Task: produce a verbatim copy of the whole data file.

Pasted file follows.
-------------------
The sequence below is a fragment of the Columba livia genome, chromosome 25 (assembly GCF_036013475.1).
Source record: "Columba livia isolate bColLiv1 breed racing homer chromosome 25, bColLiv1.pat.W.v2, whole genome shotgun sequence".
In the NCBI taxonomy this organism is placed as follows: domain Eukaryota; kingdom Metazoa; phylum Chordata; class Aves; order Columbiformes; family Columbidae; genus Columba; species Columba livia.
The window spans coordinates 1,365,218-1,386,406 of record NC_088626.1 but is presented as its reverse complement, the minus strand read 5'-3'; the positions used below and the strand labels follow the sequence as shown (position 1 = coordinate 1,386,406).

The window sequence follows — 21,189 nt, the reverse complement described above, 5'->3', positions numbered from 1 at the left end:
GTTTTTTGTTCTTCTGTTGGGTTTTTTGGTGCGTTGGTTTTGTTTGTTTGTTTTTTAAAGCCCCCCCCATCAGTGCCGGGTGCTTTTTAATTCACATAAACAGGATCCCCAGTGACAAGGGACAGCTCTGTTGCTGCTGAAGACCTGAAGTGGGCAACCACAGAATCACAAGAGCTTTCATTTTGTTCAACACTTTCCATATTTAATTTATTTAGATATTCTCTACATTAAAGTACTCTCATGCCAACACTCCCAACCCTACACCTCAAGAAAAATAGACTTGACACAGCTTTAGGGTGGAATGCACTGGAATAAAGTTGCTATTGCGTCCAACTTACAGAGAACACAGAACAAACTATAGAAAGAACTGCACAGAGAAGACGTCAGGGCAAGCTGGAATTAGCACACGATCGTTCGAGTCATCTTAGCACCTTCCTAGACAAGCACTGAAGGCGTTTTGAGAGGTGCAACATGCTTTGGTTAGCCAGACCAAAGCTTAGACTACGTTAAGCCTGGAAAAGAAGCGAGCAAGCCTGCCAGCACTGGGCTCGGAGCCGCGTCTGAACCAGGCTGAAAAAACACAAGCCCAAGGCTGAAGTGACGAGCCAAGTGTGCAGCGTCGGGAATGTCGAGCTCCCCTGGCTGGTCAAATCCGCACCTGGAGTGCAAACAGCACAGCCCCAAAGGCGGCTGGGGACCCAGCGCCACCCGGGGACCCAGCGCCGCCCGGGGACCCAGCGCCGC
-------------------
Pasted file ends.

The sequence below is a fragment of the Columba livia genome, chromosome 25 (assembly GCF_036013475.1).
Source record: "Columba livia isolate bColLiv1 breed racing homer chromosome 25, bColLiv1.pat.W.v2, whole genome shotgun sequence".
In the NCBI taxonomy this organism is placed as follows: domain Eukaryota; kingdom Metazoa; phylum Chordata; class Aves; order Columbiformes; family Columbidae; genus Columba; species Columba livia.
The window spans coordinates 1,365,218-1,386,406 of record NC_088626.1 but is presented as its reverse complement, the minus strand read 5'-3'; the positions used below and the strand labels follow the sequence as shown (position 1 = coordinate 1,386,406).

The window sequence follows — 21,189 nt, the reverse complement described above, 5'->3', positions numbered from 1 at the left end:
GTTTTTTGTTCTTCTGTTGGGTTTTTTGGTGCGTTGGTTTTGTTTGTTTGTTTTTTAAAGCCCCCCCCATCAGTGCCGGGTGCTTTTTAATTCACATAAACAGGATCCCCAGTGACAAGGGACAGCTCTGTTGCTGCTGAAGACCTGAAGTGGGCAACCACAGAATCACAAGAGCTTTCATTTTGTTCAACACTTTCCATATTTAATTTATTTAGATATTCTCTACATTAAAGTACTCTCATGCCAACACTCCCAACCCTACACCTCAAGAAAAATAGACTTGACACAGCTTTAGGGTGGAATGCACTGGAATAAAGTTGCTATTGCGTCCAACTTACAGAGAACACAGAACAAACTATAGAAAGAACTGCACAGAGAAGACGTCAGGGCAAGCTGGAATTAGCACACGATCGTTCGAGTCATCTTAGCACCTTCCTAGACAAGCACTGAAGGCGTTTTGAGAGGTGCAACATGCTTTGGTTAGCCAGACCAAAGCTTAGACTACGTTAAGCCTGGAAAAGAAGCGAGCAAGCCTGCCAGCACTGGGCTCGGAGCCGCGTCTGAACCAGGCTGAAAAAACACAAGCCCAAGGCTGAAGTGACGAGCCAAGTGTGCAGCGTCGGGAATGTCGAGCTCCCCTGGCTGGTCAAATCCGCACCTGGAGTGCAAACAGCACAGCCCCAAAGGCGGCTGGGGACCCAGCGCCACCCGGGGACCCAGCGCCGCCCGGGGACCCAGCGCCGC